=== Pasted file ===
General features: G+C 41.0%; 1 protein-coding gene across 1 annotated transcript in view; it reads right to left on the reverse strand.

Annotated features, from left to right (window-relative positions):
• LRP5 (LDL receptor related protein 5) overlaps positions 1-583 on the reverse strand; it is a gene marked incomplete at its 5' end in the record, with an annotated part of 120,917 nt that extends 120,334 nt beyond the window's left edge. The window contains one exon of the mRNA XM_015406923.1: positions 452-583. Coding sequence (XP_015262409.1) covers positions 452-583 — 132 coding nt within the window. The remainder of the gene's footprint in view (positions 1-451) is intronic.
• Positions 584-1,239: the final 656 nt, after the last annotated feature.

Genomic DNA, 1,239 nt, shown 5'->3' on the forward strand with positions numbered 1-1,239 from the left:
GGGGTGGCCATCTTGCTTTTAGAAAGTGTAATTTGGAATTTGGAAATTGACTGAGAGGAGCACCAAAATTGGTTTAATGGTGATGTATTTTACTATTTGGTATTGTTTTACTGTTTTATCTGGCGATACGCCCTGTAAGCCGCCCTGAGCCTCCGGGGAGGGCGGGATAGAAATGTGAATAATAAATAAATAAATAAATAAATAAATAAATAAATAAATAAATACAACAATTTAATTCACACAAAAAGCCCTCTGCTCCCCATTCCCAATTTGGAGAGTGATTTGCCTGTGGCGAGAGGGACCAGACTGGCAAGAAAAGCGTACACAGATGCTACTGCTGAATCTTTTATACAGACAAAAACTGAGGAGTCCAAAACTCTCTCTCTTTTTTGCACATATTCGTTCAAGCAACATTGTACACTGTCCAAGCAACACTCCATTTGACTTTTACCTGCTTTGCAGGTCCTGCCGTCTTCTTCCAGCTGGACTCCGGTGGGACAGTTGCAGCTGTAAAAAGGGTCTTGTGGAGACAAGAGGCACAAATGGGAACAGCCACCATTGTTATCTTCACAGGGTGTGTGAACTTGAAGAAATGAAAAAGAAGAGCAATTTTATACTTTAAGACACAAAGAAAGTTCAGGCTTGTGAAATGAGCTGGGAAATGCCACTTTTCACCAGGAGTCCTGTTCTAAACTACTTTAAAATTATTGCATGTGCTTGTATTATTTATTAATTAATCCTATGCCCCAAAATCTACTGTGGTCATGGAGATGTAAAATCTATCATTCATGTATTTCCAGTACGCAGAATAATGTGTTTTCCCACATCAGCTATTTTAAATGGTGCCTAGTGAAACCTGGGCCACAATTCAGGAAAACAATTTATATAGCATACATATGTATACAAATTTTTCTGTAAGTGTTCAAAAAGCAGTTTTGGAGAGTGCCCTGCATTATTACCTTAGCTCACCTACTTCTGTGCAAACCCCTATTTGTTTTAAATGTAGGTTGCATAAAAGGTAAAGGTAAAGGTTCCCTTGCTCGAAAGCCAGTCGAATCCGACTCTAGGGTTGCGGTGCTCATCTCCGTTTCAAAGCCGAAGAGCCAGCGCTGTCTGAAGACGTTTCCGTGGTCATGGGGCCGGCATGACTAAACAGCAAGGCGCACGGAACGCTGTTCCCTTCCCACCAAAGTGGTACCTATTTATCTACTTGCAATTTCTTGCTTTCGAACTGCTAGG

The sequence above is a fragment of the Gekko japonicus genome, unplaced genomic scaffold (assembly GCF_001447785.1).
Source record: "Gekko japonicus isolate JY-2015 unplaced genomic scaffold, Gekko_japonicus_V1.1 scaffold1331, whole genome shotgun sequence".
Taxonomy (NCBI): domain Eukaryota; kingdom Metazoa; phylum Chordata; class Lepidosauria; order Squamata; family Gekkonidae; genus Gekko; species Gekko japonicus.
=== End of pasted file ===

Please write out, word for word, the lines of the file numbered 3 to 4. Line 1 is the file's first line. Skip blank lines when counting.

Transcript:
• LRP5 (LDL receptor related protein 5) overlaps positions 1-583 on the reverse strand; it is a gene marked incomplete at its 5' end in the record, with an annotated part of 120,917 nt that extends 120,334 nt beyond the window's left edge. The window contains one exon of the mRNA XM_015406923.1: positions 452-583. Coding sequence (XP_015262409.1) covers positions 452-583 — 132 coding nt within the window. The remainder of the gene's footprint in view (positions 1-451) is intronic.
• Positions 584-1,239: the final 656 nt, after the last annotated feature.